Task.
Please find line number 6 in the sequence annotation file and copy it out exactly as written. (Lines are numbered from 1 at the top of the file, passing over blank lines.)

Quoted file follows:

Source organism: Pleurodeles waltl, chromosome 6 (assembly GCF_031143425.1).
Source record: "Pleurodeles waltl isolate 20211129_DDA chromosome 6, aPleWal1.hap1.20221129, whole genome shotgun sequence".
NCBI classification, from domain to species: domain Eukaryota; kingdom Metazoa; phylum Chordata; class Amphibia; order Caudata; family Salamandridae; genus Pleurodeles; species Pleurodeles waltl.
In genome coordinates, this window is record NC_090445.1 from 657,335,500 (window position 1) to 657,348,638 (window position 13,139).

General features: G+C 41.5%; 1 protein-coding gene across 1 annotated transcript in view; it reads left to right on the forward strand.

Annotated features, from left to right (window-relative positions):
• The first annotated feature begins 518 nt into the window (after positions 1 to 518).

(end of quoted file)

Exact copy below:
Annotated features, from left to right (window-relative positions):